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Frightened wife tired of living a lie

DEAR ABBY: I have been deceiving my husband for a couple of months and can’t figure out how to come clean. I feel like a terrible person. We have been married 17 years, and during the first four or five we were happy. We don’t have very many disagreements, but when we do, he always wins. This is because he’s intense, intelligent and very intimidating, so I always back down.

I am so uncomfortable with him and careful about what I say that it has started to make me depressed and anxious. I’m in therapy and trying hard to speak up for myself.

The deception I speak of is that I have rented an apartment in another town and have lied to him about trips to see my sister, my daughter and my mother just so I can feel some peace, read a book, knit and just ... be. He has no idea because our finances are separate (his choice).

I’m afraid to tell my husband I want to leave him because a few years ago I expressed how unhappy I was and said I didn’t recognize this small, scared version of myself. He went from frighteningly furious to crying and begging me to stay. I felt so guilty that I stayed. He knows I’m unhappy. He even knows his quiet, underlying rage scares me. His pitiful begging me to stay makes me feel like a bad person.

I feel so much better when I’m away from him, but I’m terrified about how he’ll react when I say I want to leave for good. I know that when I do gather the courage, I’ll likely lose everything we have together. Please advise me. – Facing the Truth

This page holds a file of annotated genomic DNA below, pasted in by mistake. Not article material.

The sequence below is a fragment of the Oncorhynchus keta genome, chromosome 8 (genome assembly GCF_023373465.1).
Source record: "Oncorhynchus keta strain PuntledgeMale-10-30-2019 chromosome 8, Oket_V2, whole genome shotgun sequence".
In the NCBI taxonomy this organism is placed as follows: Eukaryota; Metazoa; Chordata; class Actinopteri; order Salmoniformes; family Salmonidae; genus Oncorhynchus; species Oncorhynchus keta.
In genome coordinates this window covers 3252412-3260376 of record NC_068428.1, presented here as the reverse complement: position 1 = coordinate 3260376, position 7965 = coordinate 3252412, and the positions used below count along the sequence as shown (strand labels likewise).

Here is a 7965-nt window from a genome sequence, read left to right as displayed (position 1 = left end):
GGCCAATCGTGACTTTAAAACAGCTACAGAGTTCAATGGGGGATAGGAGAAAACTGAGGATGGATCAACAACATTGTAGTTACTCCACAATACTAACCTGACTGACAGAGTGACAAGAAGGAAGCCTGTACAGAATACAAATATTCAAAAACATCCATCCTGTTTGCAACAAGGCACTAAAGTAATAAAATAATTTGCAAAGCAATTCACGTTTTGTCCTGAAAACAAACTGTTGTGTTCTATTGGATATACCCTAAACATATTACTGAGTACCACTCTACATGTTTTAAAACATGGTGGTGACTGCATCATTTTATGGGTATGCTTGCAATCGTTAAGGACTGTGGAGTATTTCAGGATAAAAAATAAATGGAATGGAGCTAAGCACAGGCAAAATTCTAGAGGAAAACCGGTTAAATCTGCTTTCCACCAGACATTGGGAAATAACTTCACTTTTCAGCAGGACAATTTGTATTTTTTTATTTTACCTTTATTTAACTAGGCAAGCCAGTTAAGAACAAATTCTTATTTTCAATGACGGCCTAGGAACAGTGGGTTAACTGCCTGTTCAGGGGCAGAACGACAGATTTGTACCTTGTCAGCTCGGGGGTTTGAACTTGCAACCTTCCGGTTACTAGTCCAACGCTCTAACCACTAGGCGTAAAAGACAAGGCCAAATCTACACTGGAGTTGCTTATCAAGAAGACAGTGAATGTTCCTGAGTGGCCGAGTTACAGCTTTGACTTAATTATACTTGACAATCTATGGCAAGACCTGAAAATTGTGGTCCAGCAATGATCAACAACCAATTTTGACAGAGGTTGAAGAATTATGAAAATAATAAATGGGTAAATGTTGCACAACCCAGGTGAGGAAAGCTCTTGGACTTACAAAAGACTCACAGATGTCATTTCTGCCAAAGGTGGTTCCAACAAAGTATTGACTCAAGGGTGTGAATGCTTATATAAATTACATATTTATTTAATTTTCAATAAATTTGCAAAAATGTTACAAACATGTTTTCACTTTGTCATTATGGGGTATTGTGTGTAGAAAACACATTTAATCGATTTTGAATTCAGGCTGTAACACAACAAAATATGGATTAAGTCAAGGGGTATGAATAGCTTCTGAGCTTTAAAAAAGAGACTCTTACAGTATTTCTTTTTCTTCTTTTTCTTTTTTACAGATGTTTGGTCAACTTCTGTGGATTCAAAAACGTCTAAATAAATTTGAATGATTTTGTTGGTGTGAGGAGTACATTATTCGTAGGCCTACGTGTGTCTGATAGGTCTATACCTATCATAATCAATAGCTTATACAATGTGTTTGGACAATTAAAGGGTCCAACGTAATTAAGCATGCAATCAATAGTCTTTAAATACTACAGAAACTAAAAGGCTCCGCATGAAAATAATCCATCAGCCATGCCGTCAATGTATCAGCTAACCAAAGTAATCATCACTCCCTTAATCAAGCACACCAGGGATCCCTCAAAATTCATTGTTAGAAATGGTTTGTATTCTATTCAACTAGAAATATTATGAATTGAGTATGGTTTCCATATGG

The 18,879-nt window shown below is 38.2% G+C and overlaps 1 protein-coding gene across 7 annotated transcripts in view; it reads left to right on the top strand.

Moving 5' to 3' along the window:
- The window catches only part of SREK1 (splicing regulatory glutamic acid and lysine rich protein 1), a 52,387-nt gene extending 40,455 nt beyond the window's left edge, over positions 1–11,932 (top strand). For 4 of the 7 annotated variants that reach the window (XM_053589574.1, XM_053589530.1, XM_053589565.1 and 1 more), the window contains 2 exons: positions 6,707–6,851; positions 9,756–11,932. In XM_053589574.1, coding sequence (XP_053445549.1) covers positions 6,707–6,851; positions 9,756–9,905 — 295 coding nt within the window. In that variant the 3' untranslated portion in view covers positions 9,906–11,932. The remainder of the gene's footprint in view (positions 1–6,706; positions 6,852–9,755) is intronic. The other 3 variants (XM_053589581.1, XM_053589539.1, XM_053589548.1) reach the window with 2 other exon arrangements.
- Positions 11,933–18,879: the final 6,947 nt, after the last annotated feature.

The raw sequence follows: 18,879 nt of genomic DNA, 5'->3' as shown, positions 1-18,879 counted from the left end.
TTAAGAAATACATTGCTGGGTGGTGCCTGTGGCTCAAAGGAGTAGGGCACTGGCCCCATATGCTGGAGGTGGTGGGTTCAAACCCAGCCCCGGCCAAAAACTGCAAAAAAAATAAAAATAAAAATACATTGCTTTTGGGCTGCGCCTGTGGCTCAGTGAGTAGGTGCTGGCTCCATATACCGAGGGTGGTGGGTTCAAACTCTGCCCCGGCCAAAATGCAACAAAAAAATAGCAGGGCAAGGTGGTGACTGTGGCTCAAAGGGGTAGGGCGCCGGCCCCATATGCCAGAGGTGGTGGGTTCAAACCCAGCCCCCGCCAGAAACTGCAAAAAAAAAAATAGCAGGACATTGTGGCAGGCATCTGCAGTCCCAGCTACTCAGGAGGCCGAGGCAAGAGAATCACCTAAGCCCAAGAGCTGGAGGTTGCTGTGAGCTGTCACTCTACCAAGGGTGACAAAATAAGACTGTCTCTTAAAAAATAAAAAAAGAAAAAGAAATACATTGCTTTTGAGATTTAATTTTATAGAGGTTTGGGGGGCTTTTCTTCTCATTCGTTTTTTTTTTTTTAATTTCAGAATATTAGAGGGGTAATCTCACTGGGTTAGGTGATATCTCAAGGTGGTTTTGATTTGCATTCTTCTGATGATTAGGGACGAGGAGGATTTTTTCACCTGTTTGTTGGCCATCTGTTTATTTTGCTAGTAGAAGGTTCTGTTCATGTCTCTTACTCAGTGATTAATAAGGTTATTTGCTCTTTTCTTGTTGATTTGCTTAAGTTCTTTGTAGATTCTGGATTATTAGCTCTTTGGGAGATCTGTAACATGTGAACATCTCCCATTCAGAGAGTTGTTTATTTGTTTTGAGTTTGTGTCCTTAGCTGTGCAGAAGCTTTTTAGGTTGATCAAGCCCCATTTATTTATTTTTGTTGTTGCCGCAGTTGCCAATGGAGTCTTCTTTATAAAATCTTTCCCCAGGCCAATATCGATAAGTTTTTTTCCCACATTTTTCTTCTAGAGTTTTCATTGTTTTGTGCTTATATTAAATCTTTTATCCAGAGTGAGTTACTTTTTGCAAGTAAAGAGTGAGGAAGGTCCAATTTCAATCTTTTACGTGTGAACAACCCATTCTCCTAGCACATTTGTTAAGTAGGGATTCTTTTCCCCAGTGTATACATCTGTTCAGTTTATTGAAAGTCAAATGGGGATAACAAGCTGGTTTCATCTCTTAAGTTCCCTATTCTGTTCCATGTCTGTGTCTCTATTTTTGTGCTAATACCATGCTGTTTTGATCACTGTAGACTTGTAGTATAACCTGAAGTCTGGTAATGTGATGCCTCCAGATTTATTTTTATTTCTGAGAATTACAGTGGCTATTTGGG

DEAR FACING: The time to talk to an attorney is now, well in advance of taking any action. Doing so will help you to determine exactly what kind of financial hit you may suffer if you follow through with your plan to leave. Because your finances are separate, it may not be as bad as you fear.

Because you are fearful for your safety, you should also contact the National Domestic Violence Hotline at (800) 799-7233 (thehotline.org). The people there can help you to formulate a safe escape plan.

DEAR ABBY: My significant other loves to play video games. I believe he has become addicted. I don’t know how to tell him enough is enough. I would love to be heard and noticed by him, but he is too infatuated with his video games. I have even participated in his hobby with him. Am I the “bad guy” for wanting quality time? What can I do? – Losing the Game in Maryland

DEAR LOSING: There is nothing wrong with playing video games – unless it becomes an obsession. Tell your significant other that if he wants your relationship to continue, he is going to have to devote more time to it. Tell him you no longer feel you are noticed or heard, and that it is hurtful. How he reacts will tell you all you need to know about whether your romance can be saved.

Dear Abby is written by Abigail Van Buren, also known as Jeanne Phillips, and was founded by her mother, Pauline Phillips. Contact Dear Abby at www.DearAbby.com or P.O. Box 69440, Los Angeles, CA 90069.